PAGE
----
By: John Gobbels, MedjetAssist VP/COO
The cruise ship market is the fastest-growing sector of the travel industry. The crowded, semi-enclosed environment of the cruise ship facilitates transmission of communicable disease, either person-to-person or from contaminated food, water or environmental surfaces. The stress of travel can worsen chronic conditions in specific groups, such as pregnant women and the elderly, who may be more seriously affected by infectious illnesses. Additionally, crew members who are often from developing countries that may lack routine vaccination programs, can be sources of infection for vaccine-preventable diseases.
CRUISE SHIP MEDICAL CAPABILITIES
Medical facilities on cruise ships can vary widely, depending on a number of ship and traveler characteristics. Generally, shipboard medical clinics are comparable to ambulatory care centers. Although no official agency regulates medical practice aboard cruise ships, consensus-based guidelines have been published, which cruise lines are encouraged to adopt. The Cruise Lines International Association (CLIA) represents 25 major cruise lines, accounting for more than 97% of the North American cruise lines. CLIA’s Medical Facilities Working Group developed industry-wide guidelines and recommends cruise ship medical facilities have the capability to:
- Provide emergency medical care for passengers and crew
- Stabilize patients and initiate reasonable diagnostic and therapeutic intervention
- Facilitate the evacuation of seriously ill or injured patients
CRUISE SHIP ILLNESSES AND INJURY
Cruise ship medical clinics deal with a wide variety of illnesses and injuries. Most health-related events are treated or managed on-board. However, medical evacuation and shore-side consultation, particularly for dental problems, are not infrequent.
SPECIFIC HEALTH RISKS
In recent years, outbreaks of gastroenteritis on cruise ships have increased, despite good cruise ship environmental health standards. Most cruise ship gastrointestinal outbreaks are now due to norovirus, which is also the main cause of acute viral gastroenteritis in the United States. Characteristics of norovirus that facilitate outbreaks are low infective dose, easy person-to-person transmissibility and ability to survive routine cleaning procedures.
Since travelers originate from both the Northern and Southern Hemispheres, where the influenza seasons start in October or November and April or May, respectively, shipboard outbreaks of influenza A and B can occur year-round. Outbreaks usually result from the importation of influenza by embarking passengers and crew; infection subsequently spreads person-to-person.
Cruise ship port visits may include countries where vectorborne diseases, such as malaria, dengue, and yellow fever are endemic. Yellow fever vaccination certificates may be required by some countries for entry. Although cruise lines may schedule arrival and departure times to avoid peak mosquito biting periods, personal protection is still necessary. Preventive measures include the following:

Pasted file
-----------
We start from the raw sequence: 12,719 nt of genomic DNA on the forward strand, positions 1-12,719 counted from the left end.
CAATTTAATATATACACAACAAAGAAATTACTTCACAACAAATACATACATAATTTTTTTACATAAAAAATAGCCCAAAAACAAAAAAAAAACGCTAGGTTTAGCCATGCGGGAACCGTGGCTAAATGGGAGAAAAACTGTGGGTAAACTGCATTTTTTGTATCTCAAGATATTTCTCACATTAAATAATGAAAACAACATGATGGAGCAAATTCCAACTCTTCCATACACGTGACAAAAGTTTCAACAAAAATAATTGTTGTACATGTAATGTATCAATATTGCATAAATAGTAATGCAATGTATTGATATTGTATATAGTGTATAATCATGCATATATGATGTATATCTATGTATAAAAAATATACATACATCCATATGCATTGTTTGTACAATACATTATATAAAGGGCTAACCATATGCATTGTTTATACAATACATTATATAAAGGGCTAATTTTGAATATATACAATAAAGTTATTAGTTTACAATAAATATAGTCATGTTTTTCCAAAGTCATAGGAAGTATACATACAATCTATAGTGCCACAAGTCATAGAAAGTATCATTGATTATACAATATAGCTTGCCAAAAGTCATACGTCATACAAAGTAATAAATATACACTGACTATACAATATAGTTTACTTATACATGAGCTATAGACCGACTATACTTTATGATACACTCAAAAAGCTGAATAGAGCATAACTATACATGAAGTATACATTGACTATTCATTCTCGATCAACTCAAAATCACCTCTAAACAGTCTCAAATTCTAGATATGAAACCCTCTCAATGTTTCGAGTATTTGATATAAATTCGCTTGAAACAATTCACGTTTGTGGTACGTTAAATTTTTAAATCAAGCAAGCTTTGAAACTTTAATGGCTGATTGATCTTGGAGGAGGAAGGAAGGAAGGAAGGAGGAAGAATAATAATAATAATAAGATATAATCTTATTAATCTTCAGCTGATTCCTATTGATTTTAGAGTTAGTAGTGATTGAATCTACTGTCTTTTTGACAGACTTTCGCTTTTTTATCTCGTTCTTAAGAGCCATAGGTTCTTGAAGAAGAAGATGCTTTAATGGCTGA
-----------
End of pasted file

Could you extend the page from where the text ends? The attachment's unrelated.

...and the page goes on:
- Remaining in well-screened or air-conditioned areas
- Wearing clothes that cover ankles, legs and arms
- Using an effective insect repellent
- Antimalarial chemoprophylaxis based on a destination and activity-specific risk assessment
Other Health Concerns
Stresses of cruise ship travel include varying temperature and weather conditions, as well as unaccustomed changes in diet and physical activity. Foreign travel increases the likelihood of risk-taking behaviors as well. Deaths on cruise ships are most often due to cardiovascular events. In spite of modern stabilizer systems, seasickness is a common complaint.
PREVENTIVE MEASURES FOR CRUISE SHIP TRAVELERS
Cruise ship travelers often have complex itineraries due to multiple short port visits and potential exposures. Although most of these port visits do not include overnight stays off the cruise ship, many exotic trips have options for travelers to venture off the ship for one or more nights. Here are a few simple tips to help prevent illness when traveling.
- Wash hands frequently, using soap and water or an alcohol-based cleaner.
- Follow safe food and water precautions when eating off the ship at ports of call.
- Use personal protective measures during port visits in malaria or dengue-endemic areas.
- Use sun protection and maintain good fluid intake.
- Avoid excessive alcohol consumption.
- Avoid contact with ill people.
As always be sure to pack your Medjet card along with your bathing suit and sunscreen. It could be the best decision you make!
To learn more about Medjet for personal or organizational travel protection, visit www.MEDJET.com/CMT. Or call Medjet at 1.800.527.7478, referring to Concierge Medicine Today.